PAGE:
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Post-Traumatic Stress Disorder


Post-Traumatic Stress Disorder


Post-Traumatic Stress Disorder (PTSD) is most likely to occur following exposure to any traumatic event involving intense fear or helplessness in which the individual experienced or witnessed actual or threatened death or serious injury of oneself or others. PTSD used to be considered a disorder that primarily affected war veterans, who had witnessed military combat, but we now understand that any traumatic event can lead to PTSD. PTSD affects hundreds of thousands of people who have survived or witnessed violent personal assault, terrorist attack, torture, incarceration as a prisoner of war, natural disasters (e.g., hurricanes, earthquakes), severe automobile accidents, or being diagnosed with a life threatening illness. The likelihood and severity of PTSD are correlated with the degree of the traumatic stressor. Repeated or prolonged trauma tends to cause additional vulnerability. There is a growing body of research, for example, which suggests that symptoms consistent with PTSD are common among mothers of children who have had bone marrow transplants. Additionally, patients who have been hospitalized for prolonged periods of times with complicated medical courses, are at considerable risk for developing symptoms of PTSD.

Three cluster of symptoms are characteristic of PTSD:
1) re-experiencing of the traumatic event (e.g., recurrent and intrusive thoughts, nightmares, flashbacks)
2) avoiding reminders of the trauma
3) experiencing persistant symptoms of increased arousal (e.g., exaggerated startle response, hypervigilance).

Individuals with PTSD may feel numb, and their emotions may be blunted. They may have feelings of anger, irritability, anxiety, and detachment. Some people develop feelings of guilt over having survived a disaster or tragic loss that others did not. This is called “survivor guilt” and may leave the person with feelings of unworthiness. Depression commonly results, if anger and grief are not successfully resolved. Individuals with PTSD may alternate between flooding of emotions (caused by re-experiencing the incident) and difficulty feeling or expressing emotions at all, even with those with whom they are close. Activities may be performed in a mechanical detached way. It may appear that individuals with PTSD are bored or preoccupied. They may exhibit loss of interest in previously enjoyed activities and may avoid accepting responsibility for others and for themselves at work or in their interpersonal relationships.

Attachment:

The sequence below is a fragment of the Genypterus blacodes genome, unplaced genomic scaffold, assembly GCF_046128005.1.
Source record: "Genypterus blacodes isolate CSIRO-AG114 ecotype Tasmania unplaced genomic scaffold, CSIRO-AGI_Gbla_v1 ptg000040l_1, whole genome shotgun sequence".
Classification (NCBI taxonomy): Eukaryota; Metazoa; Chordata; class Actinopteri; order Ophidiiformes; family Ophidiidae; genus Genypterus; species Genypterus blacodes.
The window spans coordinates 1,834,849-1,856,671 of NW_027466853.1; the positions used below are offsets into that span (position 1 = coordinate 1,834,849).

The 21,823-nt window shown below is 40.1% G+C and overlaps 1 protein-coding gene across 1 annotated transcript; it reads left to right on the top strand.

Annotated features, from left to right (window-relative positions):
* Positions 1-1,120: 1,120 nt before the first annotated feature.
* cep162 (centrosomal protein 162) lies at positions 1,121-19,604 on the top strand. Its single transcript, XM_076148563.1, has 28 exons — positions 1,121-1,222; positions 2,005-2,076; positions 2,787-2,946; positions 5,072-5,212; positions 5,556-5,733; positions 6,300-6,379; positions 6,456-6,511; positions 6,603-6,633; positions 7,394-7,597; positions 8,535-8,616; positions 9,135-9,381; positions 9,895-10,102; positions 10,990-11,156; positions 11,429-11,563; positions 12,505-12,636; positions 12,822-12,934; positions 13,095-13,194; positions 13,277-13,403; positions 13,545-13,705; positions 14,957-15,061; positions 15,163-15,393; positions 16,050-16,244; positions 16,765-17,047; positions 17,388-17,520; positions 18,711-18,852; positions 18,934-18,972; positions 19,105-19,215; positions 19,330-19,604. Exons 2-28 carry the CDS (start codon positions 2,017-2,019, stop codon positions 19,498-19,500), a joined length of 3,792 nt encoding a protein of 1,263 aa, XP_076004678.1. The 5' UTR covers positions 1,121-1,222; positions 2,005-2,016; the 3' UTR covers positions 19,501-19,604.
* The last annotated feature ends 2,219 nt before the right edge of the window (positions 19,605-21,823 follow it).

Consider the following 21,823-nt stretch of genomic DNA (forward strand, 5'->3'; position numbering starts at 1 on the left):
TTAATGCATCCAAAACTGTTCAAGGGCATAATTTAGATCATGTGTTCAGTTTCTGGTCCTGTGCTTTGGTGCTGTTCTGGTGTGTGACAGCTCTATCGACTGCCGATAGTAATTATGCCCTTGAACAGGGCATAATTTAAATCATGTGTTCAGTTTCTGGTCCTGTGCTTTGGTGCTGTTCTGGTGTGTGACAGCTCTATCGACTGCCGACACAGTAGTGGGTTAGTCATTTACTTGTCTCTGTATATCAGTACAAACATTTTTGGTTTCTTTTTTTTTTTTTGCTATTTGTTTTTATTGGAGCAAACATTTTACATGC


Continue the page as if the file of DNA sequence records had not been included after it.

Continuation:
Efforts to avoid activities, places or people that arouse recollections of the trauma may have a significant impact on the daily lives of individuals with PTSD. These individuals may have a sense of foreshortened future, not expecting success or fearing the worst. Memories accompanied by the painful emotions of the experience may also intrude into their present lives. Some people re-experience the event so vividly, that they are unaware of what they are doing in the present and may feel like the trauma is actually happening all over again. Children may re-experience the trauma by acting out aspects of it in their play. Nightmares are another way people may re-experience the event.

People with PTSD may also act like they are under threat, becoming suddenly irritable or explosive even when not provoked. Memory problems, trouble concentrating and sleep disturbances (e.g., difficulty falling or staying asleep) may develop. The constant sense that danger is near can cause individuals with PTSD to have an exaggerated startle response. When the extreme fear reaction felt during the trauma goes unresolved, panic attacks commonly ensue. Symptoms of panic attacks can include tightness in the chest or throat, feelings of fear, increased breathing and heart rate, stomach-aches, headaches, dizziness, and nausea.


PTSD usually appears within three months of the trauma, but it can surface months or years later. Psychiatrists estimate that up to 10 percent of the population has been affected by the clinically diagnosable symptoms of PTSD. PTSD occurs in both children and adults, but the symptoms may vary developmentally. In some cases the symptoms of PTSD disappear with time, but the symptoms can persist for many years. Many who suffer from PTSD may turn to medication, drugs, alcohol, or other behaviors which temporarily help them escape their pain. Many individuals recover with the help of family and friends. However, some people may require professional help in order to recover from the psychological damage that can result from experiencing or witnessing a traumatic event. Therapy is often helpful in assisting individuals with PTSD to work through their trauma and grief. Behavioral therapy, for example, can help people learn new coping techniques to manage anxiety, such as relaxation. A highly effective treatment intervention involves the use of imagery to work through the traumatic experience. Medication may be helpful in treating PTSD, but generally is most effective when used in conjunction with individual therapy.

Individuals who return to normal life patterns as soon after the trauma as possible tend to do better, especially if they have an adequate social support network (e.g., family, friends). It is crucial that individuals who have experienced or witnessed trauma have the opportunity to talk openly about their experiences. Developing a close alliance with someone with whom the person can talk soon after the traumatic event, is one of the most critical factors in helping avoid or diminish the symptoms of PTSD.

For help in dealing with PTSD, contact a mental health professional.

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